Further down the ticket the closest race is for Treasurer, where incumbent Republican Walker Stapleton leads Democratic challenger Betsy Markey 42/40. [Pols emphasis] Stapleton's lead had been 10 points when we last polled the state in July. Republicans have larger leadsin the other down ballot races- Wayne Williams is up 36/31 on Joe Neguse for Secretary of State and Cynthia Coffman has a 46/32 advantage over Don Quick for Attorney General.

There are several factors we can think of that would explain Treasurer candidate Betsy Markey closing eight points to within striking distance from the last PPP poll–Markey's higher name recognition as a former member of Congress, and effective ads hitting incumbent Walker Stapleton. Cynthia Coffman's large lead over Don Quick in this poll, combined with Markey's strength, may speak to a simple wisdom of running qualified women candidates in these downballot races. In 2010, there was a significant undervote–five percent or more–in the secretary of state, treasurer, and attorney general races. Finding the electable edge here is a perennial challenge, and we'll be interested to see if results this year point to a new strategy.

As for today, Democrats appear to have good reason to get serious about winning the Treasurer's race.

Republicans Remind You: Walker Stapleton Rarely Shows Up for Work

On Tuesday we discussed the first TV ad from Democrat Betsy Markey in her race to unseat Republican Treasurer Walker Stapleton. The ad, which you can view again after the jump, doesn't waste time in getting to the point: Stapleton doesn't appear to spend much time on the job he was elected to do.

Based on data gleaned from an Open Records request of Stapleton's state-appointed key card (which he needs to enter the State Capitol), there are probably tour guides who spend more time in the building than Stapleton himself. As the script for the ad explains:

At best…it’s inexcusable.

At worst…it’s a scandal. State Treasurer Walker Stapleton.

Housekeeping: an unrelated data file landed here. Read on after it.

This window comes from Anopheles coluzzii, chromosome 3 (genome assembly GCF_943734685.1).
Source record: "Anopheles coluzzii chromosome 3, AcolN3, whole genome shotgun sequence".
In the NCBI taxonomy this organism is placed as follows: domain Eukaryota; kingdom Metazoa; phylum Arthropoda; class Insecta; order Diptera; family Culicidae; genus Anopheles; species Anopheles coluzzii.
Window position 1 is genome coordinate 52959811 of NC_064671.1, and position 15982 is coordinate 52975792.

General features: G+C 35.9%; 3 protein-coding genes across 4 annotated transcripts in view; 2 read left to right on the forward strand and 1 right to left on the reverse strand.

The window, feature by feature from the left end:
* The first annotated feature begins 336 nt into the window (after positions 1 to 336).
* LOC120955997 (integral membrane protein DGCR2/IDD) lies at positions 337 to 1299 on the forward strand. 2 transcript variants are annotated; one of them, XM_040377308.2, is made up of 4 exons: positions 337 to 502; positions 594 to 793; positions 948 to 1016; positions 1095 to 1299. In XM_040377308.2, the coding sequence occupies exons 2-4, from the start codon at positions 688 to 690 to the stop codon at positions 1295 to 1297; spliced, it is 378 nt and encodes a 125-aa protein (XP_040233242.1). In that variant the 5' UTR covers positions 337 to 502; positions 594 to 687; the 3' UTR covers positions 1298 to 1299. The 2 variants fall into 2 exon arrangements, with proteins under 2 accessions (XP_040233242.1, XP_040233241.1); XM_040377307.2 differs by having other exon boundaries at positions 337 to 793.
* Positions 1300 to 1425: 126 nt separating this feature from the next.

Official key-card records from his Denver office confirm…

Stapleton only bothers showing up at his office around ten days a month.

Often, skipping the office for weeks at a time.

Or only showing up after three P.M.

This is a pretty straightforward ad that is hard for Stapleton's campaign to fully refute, though Stapleton's spokesperson, Michael Fortney, tried lamely to defend his boss when questioned by Denver Post reporter Lynn Bartels. According to Fortney, Stapleton often forgets his key card, and when he does, he just enters the capitol through the public entrance.

But what about the days in which Stapleton's "key card" doesn't show up at the office until after 3:00 pm? Does his wife drop off the key card when he goes out for an afternoon snack? Or was he really just not in the building until the late afternoon?

You can see why this is a tricky problem. Stapleton's campaign is apparently worried about the effect that Markey's ad may be having with voters, because Republicans are spending an inordinate amount of time trying to explain away the mystery of the key card. Why else would you intentionally bring up the same TV ad — exposing its message to more voters — unless you felt the extra exposure was necessary in order to try to refute the message? We wouldn't want to be drawing more attention to a strong attack ad (particularly when Markey doesn't have millions of dollars for an ad buy), but then we're not Republican Rep. Frank McNulty and the Republican group "Reveal Politics."

Take it away, Frank and friends:

So…does McNulty just hang around outside every day waiting for Stapleton to show up for work?

We're joking — we know that's not the point they are trying to make here, but was this really worth bringing up Markey's ad once again? What do you think? You can watch that ad again after the jump:

 

 

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Walker Stapleton is Like Santa Claus, Minus the Presents and the Beard

Perhaps this is how Walker Stapleton gets into his office.

Perhaps this is how Walker Stapleton gets into his office.

Democrat Betsy Markey is trying to unseat incumbent Republican Walker Stapleton in the race for State Treasurer, a task that is particularly difficult in a year where three marquee races (Governor, U.S. Senate, and CD-6) are gobbling up air time on every television in the state. When it is difficult to capture the public's attention in the midst of so many television ads, it becomes especially important to make sure that your ads hit home; Markey's first TV ad does that and more, with a pretty problematic charge against Stapleton.